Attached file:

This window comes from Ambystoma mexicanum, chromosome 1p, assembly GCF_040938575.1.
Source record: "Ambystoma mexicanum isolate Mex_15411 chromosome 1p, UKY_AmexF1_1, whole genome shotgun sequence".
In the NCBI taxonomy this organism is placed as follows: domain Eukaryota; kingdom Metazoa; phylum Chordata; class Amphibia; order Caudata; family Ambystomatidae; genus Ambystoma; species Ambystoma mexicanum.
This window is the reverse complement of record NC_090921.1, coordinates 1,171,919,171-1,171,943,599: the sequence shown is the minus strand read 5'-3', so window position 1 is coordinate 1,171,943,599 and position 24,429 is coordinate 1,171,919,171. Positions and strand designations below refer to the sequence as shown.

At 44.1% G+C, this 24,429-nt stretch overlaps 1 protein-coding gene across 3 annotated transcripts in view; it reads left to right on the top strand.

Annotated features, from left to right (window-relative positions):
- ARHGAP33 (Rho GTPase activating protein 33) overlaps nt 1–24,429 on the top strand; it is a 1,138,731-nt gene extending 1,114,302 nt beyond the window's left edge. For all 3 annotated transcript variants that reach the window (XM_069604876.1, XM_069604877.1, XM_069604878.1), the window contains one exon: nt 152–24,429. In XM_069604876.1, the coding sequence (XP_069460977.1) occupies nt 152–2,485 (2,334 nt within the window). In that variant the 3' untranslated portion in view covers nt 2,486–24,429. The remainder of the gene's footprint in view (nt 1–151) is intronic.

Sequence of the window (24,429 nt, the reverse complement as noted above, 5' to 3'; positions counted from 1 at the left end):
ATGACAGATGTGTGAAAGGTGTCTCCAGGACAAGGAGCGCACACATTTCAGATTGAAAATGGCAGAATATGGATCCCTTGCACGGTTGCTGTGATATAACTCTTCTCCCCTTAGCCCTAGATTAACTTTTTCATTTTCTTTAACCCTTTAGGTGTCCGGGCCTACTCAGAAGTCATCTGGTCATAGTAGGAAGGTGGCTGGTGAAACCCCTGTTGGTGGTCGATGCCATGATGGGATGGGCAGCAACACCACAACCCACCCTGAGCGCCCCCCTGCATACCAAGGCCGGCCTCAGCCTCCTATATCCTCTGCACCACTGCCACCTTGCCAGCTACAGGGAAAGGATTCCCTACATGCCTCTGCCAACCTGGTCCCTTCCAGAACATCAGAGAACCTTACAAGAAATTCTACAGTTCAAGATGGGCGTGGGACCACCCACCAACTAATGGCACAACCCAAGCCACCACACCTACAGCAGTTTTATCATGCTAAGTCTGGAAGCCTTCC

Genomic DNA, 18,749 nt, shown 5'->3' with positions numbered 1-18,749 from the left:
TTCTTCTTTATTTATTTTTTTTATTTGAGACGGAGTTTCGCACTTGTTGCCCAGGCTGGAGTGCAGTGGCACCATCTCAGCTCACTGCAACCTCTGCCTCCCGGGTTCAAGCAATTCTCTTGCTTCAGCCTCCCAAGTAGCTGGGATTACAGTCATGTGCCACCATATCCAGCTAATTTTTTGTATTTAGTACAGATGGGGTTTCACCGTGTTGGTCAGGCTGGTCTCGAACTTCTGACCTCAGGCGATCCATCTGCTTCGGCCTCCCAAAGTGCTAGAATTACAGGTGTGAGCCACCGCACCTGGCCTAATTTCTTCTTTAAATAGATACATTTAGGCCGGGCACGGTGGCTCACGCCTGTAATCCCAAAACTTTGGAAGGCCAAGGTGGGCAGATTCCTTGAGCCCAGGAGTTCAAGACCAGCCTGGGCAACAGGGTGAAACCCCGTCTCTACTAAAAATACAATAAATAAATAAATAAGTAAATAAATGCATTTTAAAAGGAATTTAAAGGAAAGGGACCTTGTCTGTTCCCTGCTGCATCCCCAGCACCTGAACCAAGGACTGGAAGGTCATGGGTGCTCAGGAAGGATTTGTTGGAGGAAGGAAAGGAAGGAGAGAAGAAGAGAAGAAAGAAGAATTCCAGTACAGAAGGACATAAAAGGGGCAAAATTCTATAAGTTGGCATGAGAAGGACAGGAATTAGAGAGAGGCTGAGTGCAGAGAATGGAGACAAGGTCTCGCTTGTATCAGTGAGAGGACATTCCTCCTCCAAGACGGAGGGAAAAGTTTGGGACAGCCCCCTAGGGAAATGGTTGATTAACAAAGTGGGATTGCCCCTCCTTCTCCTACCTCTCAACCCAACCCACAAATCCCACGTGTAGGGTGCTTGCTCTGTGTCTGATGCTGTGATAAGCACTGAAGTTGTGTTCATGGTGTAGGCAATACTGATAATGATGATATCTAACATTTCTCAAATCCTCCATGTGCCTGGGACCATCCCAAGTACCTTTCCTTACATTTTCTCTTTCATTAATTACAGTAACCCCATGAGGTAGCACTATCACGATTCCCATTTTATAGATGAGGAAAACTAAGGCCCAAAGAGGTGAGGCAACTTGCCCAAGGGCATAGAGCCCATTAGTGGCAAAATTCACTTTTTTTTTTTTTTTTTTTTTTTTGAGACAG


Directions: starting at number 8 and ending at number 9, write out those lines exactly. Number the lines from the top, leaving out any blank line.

Sequence of the window (24,429 nt, the reverse complement as noted above, 5' to 3'; positions counted from 1 at the left end):
ATGACAGATGTGTGAAAGGTGTCTCCAGGACAAGGAGCGCACACATTTCAGATTGAAAATGGCAGAATATGGATCCCTTGCACGGTTGCTGTGATATAACTCTTCTCCCCTTAGCCCTAGATTAACTTTTTCATTTTCTTTAACCCTTTAGGTGTCCGGGCCTACTCAGAAGTCATCTGGTCATAGTAGGAAGGTGGCTGGTGAAACCCCTGTTGGTGGTCGATGCCATGATGGGATGGGCAGCAACACCACAACCCACCCTGAGCGCCCCCCTGCATACCAAGGCCGGCCTCAGCCTCCTATATCCTCTGCACCACTGCCACCTTGCCAGCTACAGGGAAAGGATTCCCTACATGCCTCTGCCAACCTGGTCCCTTCCAGAACATCAGAGAACCTTACAAGAAATTCTACAGTTCAAGATGGGCGTGGGACCACCCACCAACTAATGGCACAACCCAAGCCACCACACCTACAGCAGTTTTATCATGCTAAGTCTGGAAGCCTTCC